pierre oreilly: Hi Mani, no I'm not a sceptic at all. I pretty well know charting simply doesn't work. I'm trained in maths and science, and I bet most who believe in charting aren't. In maths terms, share price changes are non-deterministic and always, in academic research, the movement is simulated by a random walk (with other criteria necessary when that can be applied). There aren't a great deal of scientific papers on charting, simply because it's non-deterministic. However, when nobel prize winning economists who have studied traders who use charting, there is no difference to random bets. Traders who make a lot are simply lucky, those who lose a lot simply unlucky - a natural occurrence from randomness. On average chartists will lose, due to trading systems being zero sum with costs taken out. (That's the key to making money from charting ... set up an enablimg system to deliver trading services, and encourage trading. One way of encouraging trading is of course to convince people they can know a future share price, and charting seems a successful method of encouragement). You said before that a casino was different from the stock market. But really it isn't, except in the magnitude of risk and costs. Chartists looking at past prices attempting to foresee a future price are absolutely no different from the person who notes down the red and black sequence on the roulette board in an attempt to work out what colour will come next. Just as any red/black sequence is irrelevant to the next spin, so past share prices are irrelevant to the direction of the next tick and future prices (which are actually driven by sentiment which itself is driven by pretty random asynchronous events) Of course you may believe patterns indicate a future price, but you'd get a nobel prize yourself if you could publish a paper on how that is done. I find it difficult understanding your stance. You say examine past share prices and you can predict future prices, or the probability of future prices, and yet you say that most of your predictions are wrong, and you make money via stop loss strategies etc. The probability of a random guess is 50%, yet by your own admission, your charting delivers less success than random bets. The ultimate test is of course as i have highlighted. If anyone can predict future prices (or the probability of future prices at greater than say 51%) then they would be exceptionally rich. My guess is chartists like to believe chartism works, and so lay much more emphasis on the approx 50% of successful trades and tend to forget the approx 50% of trades which lose.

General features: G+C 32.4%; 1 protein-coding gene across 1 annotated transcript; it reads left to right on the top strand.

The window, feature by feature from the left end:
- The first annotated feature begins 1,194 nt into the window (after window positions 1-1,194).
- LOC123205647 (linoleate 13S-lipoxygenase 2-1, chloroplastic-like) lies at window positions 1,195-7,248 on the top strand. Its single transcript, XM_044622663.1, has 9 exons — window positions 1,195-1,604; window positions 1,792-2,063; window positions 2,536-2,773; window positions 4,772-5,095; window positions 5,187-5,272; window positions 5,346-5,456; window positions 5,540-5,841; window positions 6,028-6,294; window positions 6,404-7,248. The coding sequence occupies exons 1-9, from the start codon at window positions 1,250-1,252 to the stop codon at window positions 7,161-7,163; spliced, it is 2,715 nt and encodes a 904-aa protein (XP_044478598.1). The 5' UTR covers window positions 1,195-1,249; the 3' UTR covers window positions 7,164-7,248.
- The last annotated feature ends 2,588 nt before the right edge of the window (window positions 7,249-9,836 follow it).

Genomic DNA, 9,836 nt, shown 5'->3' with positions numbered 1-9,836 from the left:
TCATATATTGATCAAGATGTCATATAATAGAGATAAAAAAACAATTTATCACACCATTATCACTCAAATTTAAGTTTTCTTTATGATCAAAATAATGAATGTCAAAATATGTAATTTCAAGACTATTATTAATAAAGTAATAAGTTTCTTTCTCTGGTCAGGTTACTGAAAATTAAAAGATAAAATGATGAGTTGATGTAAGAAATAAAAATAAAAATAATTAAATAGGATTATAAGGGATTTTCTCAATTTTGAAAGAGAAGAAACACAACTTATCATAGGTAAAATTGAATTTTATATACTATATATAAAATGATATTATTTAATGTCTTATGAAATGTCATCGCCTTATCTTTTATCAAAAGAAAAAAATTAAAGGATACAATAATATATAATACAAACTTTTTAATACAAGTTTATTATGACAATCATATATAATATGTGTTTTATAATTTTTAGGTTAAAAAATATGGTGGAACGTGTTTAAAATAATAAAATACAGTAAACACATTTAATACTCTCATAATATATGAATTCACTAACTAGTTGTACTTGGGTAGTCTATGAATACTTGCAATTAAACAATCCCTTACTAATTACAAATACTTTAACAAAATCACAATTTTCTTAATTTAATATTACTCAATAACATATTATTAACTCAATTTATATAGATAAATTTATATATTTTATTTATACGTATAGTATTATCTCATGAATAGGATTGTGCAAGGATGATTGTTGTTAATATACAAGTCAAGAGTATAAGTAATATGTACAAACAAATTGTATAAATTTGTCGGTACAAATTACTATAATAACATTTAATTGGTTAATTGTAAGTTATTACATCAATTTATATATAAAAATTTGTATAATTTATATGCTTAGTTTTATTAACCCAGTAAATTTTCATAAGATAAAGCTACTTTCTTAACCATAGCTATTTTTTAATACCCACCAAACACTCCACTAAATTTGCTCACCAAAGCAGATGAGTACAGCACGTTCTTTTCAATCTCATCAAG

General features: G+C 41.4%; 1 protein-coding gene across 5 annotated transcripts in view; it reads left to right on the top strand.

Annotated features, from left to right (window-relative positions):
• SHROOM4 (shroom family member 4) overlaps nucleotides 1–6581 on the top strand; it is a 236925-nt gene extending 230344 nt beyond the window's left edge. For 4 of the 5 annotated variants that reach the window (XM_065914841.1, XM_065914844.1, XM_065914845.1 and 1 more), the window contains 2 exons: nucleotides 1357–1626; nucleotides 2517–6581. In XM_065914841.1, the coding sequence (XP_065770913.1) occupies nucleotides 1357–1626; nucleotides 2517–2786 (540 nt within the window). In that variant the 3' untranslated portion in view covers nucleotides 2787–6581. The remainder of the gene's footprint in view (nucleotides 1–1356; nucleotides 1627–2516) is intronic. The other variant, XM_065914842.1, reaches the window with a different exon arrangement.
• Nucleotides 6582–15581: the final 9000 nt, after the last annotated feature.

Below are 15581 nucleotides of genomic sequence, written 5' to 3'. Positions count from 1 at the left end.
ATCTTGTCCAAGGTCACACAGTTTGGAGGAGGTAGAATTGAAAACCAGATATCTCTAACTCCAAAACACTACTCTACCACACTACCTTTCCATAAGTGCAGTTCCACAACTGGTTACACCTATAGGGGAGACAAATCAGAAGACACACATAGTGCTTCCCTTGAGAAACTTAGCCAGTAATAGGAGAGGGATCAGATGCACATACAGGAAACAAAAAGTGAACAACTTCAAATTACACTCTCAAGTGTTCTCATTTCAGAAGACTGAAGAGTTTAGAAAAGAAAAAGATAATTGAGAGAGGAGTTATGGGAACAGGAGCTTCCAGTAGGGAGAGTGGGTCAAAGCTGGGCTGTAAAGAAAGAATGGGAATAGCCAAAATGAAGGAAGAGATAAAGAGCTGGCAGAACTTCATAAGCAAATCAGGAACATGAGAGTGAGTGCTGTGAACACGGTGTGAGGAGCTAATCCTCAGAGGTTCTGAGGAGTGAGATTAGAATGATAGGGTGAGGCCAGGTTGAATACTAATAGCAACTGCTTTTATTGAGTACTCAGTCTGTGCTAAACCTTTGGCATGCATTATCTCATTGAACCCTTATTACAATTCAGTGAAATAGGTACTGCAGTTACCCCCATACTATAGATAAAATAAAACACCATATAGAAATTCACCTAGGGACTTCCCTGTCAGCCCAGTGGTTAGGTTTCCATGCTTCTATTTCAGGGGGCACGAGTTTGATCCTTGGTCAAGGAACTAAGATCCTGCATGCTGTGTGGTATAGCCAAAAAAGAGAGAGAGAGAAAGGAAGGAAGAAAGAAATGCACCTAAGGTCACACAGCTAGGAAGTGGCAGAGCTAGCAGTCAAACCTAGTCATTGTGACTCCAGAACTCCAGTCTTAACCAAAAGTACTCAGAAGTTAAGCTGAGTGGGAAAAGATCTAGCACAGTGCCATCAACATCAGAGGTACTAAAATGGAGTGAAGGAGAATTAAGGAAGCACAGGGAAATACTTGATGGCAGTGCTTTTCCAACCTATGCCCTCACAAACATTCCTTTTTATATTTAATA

utyinv: Ignoring tax implication it depends when you buy back and what the share price is. If you buy back after the shares go ex-divi (final) and the price obtained is much lower than the final dividend (which you would lose buying ex-divi) then yes slightly better off. A simple calculation would be to consider this hypothetical example: Let's say you have 100 shares and using the consolidation of 11 new shares for 12 old shares. But still maintaining the Special Divi of 84.375p. Now lets say, for this example the share price rises to £50 / share before consolidation and Special divi. If you sold the 100 shares you would raise £5,000 capital. If you didn't sell and waited for the divi and consolidation your value would be: 100 shares X 84.375p = £84.37p plus 91 new shares (at the same price of £50 / share)= £84.37p + (91 x £50) = £84.37p + £4550 = £4,634 So something to consider. Those that have the shares in ISA's have more and better options. As mentioned in my last post not sure about the 30 day rule, which is related to selling and buying back identical shares. As the new shares are not identical, those that want to try the option of selling and buying back to alievaite the tax liability on non-Isa'd dividends, may have some obstacles in the way in persuading HMRC that they are operating within the rules of the 30 day rule. All the above is pure speculation as we all know the markets don't always follow logic and maths. The only saving grace is hoping the strategy brings increased earnings per share in the future and a subsequent increase in the share price.